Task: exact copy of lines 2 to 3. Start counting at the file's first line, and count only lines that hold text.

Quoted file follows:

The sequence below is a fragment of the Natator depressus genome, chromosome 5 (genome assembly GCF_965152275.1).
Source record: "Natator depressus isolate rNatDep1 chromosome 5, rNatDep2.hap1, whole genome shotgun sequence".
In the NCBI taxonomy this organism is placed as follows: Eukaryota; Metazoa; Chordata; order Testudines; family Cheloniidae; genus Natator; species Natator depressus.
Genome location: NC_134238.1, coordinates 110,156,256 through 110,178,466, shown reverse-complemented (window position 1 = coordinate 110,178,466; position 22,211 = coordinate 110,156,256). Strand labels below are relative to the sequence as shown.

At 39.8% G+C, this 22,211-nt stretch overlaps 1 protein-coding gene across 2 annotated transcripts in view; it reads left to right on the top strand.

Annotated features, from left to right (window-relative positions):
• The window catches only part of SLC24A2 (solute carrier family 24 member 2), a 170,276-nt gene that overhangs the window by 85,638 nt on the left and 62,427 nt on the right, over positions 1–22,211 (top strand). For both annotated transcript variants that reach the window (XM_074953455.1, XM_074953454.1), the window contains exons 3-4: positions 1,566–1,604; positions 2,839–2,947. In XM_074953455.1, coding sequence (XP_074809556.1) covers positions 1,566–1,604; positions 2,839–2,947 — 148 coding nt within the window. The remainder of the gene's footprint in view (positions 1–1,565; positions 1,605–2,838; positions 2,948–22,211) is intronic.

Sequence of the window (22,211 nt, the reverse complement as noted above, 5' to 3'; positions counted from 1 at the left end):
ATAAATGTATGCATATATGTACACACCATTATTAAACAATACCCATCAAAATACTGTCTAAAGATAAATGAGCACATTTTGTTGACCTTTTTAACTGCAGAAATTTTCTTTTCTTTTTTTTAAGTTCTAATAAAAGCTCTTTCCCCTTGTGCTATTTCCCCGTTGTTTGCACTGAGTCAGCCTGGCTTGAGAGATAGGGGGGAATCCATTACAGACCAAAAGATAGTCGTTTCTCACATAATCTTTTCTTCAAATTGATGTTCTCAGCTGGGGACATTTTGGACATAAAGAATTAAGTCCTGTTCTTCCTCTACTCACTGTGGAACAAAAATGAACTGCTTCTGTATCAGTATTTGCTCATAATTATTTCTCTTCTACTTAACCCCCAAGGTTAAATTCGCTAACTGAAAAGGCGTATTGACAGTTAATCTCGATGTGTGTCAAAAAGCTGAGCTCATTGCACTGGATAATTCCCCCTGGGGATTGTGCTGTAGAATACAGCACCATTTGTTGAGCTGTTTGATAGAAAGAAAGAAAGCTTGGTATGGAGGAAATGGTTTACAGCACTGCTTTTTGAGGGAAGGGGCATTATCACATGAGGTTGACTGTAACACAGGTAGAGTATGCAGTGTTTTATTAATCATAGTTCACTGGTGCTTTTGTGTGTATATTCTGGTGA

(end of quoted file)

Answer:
Source record: "Natator depressus isolate rNatDep1 chromosome 5, rNatDep2.hap1, whole genome shotgun sequence".
In the NCBI taxonomy this organism is placed as follows: Eukaryota; Metazoa; Chordata; order Testudines; family Cheloniidae; genus Natator; species Natator depressus.